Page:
Updated on 28 March 2013
ShangPharma has become a wholly-owned subsidiary of ShangPharma Parent
Singapore: ShangPharma, a leading China-based pharmaceutical and biotechnology R&D outsourcing company, has completed the merger contemplated by the previously announced agreement and plan of merger dated December 21, 2012, by and among the company, ShangPharma Holdings, ShangPharma Parent and ShangPharma Merger Sub. As a result of the merger, the company has now become a wholly-owned subsidiary of parent.
Under the terms of the merger agreement, which was approved by the company's shareholders at an extraordinary general meeting held on March 20, 2013, all of the company's ordinary shares (including ordinary shares represented by American depositary shares, each representing eighteen ordinary shares or ADS) issued and outstanding immediately prior to the effective time of the merger have been cancelled and converted into and exchanged for the right to receive $0.50 per ordinary share or $9.00 per ADS, in each case, in cash, without interest and net of any applicable withholding taxes.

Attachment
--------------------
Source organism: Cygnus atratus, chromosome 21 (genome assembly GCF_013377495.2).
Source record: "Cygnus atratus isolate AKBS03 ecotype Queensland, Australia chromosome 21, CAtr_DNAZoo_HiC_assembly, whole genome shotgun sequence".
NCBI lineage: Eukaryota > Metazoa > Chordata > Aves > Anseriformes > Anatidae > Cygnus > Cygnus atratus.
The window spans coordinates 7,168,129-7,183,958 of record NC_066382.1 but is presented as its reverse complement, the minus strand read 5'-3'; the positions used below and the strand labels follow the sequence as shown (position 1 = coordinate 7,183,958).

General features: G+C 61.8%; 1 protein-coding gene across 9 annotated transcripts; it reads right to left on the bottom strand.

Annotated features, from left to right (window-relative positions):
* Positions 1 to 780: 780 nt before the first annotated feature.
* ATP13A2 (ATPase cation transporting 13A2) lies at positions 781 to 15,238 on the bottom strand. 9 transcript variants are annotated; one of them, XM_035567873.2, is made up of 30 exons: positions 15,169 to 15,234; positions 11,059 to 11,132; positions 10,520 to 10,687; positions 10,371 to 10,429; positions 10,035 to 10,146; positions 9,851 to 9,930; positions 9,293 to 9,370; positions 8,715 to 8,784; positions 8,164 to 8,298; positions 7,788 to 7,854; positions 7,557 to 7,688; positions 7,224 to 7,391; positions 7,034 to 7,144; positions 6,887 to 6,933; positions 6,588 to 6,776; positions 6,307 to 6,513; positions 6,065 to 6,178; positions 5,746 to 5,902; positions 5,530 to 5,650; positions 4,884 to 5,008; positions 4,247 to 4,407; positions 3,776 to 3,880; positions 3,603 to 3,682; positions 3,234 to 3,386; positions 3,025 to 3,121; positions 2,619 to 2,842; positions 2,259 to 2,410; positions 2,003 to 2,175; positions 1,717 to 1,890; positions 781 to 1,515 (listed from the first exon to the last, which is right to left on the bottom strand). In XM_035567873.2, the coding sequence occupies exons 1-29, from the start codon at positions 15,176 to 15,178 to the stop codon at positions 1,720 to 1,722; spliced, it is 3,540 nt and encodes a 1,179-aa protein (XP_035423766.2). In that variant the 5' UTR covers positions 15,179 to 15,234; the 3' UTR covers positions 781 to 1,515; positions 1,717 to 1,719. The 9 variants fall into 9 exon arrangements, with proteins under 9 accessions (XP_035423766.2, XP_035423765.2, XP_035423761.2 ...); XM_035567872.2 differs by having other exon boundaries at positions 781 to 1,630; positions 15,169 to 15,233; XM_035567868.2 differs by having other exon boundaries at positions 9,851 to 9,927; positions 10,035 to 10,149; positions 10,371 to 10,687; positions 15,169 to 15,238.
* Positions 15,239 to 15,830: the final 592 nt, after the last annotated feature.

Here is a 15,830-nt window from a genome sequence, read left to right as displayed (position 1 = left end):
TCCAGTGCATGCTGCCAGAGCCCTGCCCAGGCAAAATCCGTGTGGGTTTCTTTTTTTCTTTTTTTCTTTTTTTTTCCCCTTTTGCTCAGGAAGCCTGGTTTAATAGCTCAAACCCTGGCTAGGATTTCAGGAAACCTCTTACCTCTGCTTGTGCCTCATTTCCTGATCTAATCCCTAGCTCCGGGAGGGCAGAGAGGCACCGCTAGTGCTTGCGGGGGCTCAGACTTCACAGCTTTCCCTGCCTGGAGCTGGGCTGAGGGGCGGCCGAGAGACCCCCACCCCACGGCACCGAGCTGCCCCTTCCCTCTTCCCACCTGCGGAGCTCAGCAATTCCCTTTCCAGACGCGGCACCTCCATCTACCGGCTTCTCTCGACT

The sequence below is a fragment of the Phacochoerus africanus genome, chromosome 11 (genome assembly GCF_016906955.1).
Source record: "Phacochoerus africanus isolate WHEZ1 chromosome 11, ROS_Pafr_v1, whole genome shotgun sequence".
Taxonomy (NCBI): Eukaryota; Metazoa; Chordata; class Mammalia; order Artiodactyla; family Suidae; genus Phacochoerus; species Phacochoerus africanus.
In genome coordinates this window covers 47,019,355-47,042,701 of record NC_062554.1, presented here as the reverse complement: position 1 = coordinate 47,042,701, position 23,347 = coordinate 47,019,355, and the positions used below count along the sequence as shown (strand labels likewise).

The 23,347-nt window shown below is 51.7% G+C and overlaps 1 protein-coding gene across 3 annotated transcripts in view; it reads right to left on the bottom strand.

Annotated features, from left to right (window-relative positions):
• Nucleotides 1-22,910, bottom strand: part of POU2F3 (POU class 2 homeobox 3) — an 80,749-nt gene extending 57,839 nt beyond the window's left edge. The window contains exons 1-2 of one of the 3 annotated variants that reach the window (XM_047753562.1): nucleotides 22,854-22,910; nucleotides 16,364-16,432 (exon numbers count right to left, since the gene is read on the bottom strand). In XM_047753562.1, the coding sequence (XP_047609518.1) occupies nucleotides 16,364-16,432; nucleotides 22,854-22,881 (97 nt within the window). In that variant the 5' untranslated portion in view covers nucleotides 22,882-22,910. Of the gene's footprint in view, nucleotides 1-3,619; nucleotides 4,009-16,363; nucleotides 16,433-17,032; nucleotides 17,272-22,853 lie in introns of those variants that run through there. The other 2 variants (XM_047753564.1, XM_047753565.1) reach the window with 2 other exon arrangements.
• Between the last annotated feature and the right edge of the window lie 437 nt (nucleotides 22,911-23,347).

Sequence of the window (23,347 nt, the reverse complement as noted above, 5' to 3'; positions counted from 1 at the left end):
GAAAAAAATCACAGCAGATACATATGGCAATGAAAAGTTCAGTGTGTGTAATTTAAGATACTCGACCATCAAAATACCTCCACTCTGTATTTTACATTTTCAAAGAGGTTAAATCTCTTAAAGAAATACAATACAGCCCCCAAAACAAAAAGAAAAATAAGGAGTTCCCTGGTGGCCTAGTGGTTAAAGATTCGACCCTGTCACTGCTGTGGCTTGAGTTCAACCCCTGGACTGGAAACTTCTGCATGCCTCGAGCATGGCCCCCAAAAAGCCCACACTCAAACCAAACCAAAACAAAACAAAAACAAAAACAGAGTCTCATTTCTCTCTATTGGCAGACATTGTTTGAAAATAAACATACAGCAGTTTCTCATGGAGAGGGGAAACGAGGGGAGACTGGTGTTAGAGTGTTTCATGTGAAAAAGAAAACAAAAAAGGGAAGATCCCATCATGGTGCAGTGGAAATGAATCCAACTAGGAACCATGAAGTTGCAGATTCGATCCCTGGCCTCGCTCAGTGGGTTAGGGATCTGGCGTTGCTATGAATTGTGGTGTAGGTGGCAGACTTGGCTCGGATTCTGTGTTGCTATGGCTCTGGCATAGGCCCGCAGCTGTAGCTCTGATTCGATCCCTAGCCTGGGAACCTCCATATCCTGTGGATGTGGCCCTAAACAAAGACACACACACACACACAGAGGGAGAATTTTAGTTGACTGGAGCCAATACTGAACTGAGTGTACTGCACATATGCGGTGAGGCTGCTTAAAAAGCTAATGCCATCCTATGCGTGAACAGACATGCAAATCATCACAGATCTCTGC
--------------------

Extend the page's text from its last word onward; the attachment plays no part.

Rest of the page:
Registered shareholders entitled to the merger consideration will receive a letter of transmittal and instructions on how to surrender their share certificates in exchange for the merger consideration and should wait to receive the letter of transmittal before surrendering their share certificates. Payment of the merger consideration will be made to surrendering ADS holders as soon as practicable after JPMorgan Chase Bank, N.A., the Company's ADS depositary, receives the merger consideration.
The company also announced today that it requested that trading of its ADSs on the New York Stock Exchange (NYSE) to be suspended beginning on March 28, 2013. The company requested that the NYSE file a Form 25 with the Securities and Exchange Commission notifying the SEC of the delisting of its ADSs on the NYSE and the deregistration of the company's registered securities.
The company intends to terminate its reporting obligations under the Securities Exchange Act of 1934, as amended, by promptly filing a Form 15 with the SEC. The company's obligation to file with the SEC certain reports and forms, including Form 20-F and Form 6-K, will be suspended immediately as of the filing date of the Form 15 and will cease once the deregistration becomes effective.